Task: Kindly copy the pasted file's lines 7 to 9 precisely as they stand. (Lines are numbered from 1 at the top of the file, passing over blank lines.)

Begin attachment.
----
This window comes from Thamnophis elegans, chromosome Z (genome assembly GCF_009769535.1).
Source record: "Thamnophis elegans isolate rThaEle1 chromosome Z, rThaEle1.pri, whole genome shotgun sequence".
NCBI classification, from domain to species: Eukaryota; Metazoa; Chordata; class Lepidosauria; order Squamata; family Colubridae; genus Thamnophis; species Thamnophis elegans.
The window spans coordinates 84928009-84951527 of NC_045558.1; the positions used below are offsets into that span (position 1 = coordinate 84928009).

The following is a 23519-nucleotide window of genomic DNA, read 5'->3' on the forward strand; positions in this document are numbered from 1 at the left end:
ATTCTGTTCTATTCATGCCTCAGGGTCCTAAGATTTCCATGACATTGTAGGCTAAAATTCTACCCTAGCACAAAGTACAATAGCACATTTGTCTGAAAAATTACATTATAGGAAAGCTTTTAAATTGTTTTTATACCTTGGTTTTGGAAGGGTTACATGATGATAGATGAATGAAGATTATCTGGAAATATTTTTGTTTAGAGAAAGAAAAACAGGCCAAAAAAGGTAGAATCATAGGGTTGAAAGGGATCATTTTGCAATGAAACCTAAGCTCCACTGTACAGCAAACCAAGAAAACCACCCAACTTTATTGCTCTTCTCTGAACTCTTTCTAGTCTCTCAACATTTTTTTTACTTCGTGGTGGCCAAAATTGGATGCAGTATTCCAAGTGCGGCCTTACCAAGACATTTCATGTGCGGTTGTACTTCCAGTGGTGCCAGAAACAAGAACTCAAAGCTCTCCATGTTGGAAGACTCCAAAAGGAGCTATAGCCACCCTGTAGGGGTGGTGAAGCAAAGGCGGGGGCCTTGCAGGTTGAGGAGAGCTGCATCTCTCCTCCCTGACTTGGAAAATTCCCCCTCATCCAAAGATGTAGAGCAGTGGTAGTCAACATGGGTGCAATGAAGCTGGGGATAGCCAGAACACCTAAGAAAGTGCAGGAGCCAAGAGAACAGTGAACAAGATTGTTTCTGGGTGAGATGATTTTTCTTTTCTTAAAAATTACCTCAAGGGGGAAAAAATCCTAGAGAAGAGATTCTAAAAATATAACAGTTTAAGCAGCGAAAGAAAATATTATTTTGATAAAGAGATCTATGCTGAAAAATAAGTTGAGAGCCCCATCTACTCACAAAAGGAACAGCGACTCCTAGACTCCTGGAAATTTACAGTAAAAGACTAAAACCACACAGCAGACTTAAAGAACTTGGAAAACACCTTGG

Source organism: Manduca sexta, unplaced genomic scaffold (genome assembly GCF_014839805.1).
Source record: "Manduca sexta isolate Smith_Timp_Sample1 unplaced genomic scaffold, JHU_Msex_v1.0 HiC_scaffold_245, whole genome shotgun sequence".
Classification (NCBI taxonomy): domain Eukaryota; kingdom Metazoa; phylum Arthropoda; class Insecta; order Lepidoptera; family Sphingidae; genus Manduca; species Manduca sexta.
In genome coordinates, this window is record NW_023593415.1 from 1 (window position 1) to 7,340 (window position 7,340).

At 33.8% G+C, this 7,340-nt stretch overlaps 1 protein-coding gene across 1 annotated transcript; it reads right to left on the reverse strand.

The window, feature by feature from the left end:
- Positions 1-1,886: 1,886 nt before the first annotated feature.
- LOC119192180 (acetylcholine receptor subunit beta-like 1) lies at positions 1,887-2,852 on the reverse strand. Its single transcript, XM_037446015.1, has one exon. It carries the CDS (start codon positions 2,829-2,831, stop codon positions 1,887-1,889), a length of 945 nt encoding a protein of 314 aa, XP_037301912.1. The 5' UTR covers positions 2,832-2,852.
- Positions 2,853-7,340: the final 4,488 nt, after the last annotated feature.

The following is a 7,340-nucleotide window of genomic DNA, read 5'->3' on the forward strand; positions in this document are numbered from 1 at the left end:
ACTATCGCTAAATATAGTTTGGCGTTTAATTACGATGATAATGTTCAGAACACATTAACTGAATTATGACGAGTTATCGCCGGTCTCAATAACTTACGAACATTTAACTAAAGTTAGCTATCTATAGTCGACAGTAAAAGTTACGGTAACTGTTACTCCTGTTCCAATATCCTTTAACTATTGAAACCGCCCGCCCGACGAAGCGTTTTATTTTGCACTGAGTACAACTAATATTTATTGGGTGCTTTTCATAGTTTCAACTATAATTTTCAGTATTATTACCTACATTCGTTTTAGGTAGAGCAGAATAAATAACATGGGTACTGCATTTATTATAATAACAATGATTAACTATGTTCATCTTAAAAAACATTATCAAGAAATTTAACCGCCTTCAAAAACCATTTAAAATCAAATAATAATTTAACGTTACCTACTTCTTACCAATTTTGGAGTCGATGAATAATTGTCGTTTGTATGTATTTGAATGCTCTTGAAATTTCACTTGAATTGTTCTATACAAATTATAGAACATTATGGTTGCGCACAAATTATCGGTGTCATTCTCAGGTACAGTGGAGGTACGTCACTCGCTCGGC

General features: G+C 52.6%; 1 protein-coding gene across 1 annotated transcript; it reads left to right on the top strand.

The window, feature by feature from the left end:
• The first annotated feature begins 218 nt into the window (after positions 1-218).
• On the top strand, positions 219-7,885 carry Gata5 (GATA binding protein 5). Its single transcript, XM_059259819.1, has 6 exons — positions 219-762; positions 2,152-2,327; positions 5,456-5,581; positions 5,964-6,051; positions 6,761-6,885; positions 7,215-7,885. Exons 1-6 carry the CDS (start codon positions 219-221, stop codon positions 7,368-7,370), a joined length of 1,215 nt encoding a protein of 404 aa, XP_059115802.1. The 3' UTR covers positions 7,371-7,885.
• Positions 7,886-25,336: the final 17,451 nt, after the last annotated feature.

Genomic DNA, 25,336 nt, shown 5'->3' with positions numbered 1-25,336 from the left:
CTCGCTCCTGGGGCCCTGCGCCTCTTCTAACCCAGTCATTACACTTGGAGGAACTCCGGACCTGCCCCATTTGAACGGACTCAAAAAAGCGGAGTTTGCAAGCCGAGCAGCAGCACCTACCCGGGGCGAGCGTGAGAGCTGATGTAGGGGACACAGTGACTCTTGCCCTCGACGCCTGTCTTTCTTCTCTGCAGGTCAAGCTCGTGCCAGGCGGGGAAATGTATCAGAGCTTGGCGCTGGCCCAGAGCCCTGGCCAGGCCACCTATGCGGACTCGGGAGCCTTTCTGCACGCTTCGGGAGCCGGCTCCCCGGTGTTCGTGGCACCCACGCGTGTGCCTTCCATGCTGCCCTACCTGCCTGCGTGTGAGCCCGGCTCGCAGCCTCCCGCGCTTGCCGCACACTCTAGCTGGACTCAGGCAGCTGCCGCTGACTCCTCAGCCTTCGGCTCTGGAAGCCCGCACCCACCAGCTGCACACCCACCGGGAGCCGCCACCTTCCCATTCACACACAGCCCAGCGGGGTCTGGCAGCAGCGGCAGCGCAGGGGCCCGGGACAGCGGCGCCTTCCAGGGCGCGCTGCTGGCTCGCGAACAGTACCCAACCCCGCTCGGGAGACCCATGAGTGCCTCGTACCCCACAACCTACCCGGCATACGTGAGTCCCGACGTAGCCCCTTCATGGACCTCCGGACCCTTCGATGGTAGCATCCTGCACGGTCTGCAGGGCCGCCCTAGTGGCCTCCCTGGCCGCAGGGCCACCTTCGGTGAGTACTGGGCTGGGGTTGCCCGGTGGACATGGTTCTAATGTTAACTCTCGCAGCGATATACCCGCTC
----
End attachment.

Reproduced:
Source organism: Manduca sexta, unplaced genomic scaffold (genome assembly GCF_014839805.1).
Source record: "Manduca sexta isolate Smith_Timp_Sample1 unplaced genomic scaffold, JHU_Msex_v1.0 HiC_scaffold_245, whole genome shotgun sequence".
Classification (NCBI taxonomy): domain Eukaryota; kingdom Metazoa; phylum Arthropoda; class Insecta; order Lepidoptera; family Sphingidae; genus Manduca; species Manduca sexta.